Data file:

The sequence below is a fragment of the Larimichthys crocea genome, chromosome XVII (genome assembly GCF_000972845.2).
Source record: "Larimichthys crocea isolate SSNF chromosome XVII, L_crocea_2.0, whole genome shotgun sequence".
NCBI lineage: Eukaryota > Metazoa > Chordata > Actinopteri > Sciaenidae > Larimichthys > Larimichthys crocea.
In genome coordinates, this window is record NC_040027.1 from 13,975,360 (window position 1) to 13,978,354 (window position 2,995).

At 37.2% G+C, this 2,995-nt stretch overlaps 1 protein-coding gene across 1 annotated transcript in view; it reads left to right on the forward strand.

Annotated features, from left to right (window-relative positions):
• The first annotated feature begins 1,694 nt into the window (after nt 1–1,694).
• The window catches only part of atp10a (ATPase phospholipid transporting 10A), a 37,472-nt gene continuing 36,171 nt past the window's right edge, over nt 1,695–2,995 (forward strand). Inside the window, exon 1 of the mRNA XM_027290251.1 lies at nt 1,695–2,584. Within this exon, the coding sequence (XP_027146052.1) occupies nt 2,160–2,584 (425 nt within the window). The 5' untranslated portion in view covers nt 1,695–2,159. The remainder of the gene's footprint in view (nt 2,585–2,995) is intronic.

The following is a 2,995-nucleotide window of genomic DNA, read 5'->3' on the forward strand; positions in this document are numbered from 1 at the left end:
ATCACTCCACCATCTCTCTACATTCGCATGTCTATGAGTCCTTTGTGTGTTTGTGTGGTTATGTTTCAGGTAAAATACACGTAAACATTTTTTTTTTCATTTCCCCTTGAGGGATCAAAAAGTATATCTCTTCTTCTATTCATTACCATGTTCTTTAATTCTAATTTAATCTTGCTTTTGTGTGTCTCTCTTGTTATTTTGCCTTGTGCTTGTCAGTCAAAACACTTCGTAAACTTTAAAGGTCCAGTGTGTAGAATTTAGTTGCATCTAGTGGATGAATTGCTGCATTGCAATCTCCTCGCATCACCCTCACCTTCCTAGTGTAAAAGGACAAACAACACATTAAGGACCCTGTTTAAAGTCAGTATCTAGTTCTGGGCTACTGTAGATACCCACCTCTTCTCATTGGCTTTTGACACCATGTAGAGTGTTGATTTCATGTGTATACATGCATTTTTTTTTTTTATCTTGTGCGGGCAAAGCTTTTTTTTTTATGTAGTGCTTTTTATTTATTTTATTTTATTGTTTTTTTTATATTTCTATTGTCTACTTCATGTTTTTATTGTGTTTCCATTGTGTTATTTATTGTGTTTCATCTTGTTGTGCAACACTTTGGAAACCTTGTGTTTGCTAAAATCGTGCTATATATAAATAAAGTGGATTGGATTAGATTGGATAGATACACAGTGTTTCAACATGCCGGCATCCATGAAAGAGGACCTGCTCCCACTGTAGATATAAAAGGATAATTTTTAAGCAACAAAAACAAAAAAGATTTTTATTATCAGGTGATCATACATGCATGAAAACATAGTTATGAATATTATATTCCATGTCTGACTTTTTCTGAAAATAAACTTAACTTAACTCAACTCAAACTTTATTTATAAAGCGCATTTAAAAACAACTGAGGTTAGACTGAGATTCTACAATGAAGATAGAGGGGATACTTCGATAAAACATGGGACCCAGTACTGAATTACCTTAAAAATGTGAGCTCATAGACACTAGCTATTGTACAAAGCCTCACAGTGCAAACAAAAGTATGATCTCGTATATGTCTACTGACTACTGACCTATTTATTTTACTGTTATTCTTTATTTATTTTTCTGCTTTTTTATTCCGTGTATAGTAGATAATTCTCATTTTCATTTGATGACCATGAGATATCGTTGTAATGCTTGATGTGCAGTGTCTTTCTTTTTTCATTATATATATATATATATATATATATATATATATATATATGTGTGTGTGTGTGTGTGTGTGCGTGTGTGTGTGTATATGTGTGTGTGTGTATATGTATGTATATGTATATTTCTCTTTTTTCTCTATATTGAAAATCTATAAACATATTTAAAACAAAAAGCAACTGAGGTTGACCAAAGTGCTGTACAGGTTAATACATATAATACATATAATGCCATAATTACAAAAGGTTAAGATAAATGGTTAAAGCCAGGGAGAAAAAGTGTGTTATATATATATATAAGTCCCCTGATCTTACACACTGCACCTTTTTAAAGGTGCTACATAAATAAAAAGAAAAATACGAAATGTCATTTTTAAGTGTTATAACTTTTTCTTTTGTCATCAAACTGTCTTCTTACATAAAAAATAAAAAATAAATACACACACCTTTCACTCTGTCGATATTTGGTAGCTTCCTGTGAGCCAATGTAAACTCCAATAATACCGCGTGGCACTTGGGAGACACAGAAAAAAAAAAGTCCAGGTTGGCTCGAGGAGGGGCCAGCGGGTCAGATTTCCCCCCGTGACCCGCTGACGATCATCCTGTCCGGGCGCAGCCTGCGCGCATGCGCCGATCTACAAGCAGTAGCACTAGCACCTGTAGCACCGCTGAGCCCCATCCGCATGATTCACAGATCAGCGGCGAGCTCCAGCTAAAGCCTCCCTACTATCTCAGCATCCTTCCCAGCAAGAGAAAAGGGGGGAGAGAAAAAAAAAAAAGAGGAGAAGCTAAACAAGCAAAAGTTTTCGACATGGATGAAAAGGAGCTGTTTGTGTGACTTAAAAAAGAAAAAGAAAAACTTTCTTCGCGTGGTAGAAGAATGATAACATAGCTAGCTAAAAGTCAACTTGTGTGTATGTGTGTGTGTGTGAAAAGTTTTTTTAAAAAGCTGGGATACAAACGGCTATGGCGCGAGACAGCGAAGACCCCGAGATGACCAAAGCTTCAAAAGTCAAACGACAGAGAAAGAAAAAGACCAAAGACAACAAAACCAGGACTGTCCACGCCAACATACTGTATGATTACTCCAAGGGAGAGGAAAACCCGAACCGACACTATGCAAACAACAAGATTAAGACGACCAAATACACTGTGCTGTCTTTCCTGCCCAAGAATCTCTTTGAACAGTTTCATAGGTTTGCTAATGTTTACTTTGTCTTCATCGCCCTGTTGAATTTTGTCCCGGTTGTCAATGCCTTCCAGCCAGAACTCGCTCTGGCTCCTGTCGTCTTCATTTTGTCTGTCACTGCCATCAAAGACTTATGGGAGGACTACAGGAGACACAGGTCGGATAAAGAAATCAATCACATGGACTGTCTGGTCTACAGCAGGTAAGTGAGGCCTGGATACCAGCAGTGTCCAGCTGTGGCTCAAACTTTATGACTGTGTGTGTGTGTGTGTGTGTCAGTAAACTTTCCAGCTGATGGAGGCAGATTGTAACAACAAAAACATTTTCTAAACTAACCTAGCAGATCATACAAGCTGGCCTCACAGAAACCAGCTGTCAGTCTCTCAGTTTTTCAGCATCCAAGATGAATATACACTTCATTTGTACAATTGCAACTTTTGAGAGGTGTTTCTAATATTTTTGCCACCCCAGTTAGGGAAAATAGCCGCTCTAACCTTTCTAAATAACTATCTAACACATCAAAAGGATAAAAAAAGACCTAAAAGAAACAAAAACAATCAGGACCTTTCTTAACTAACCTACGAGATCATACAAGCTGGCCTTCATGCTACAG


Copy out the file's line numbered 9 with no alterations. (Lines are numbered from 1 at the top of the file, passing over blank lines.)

The following is a 2,995-nucleotide window of genomic DNA, read 5'->3' on the forward strand; positions in this document are numbered from 1 at the left end: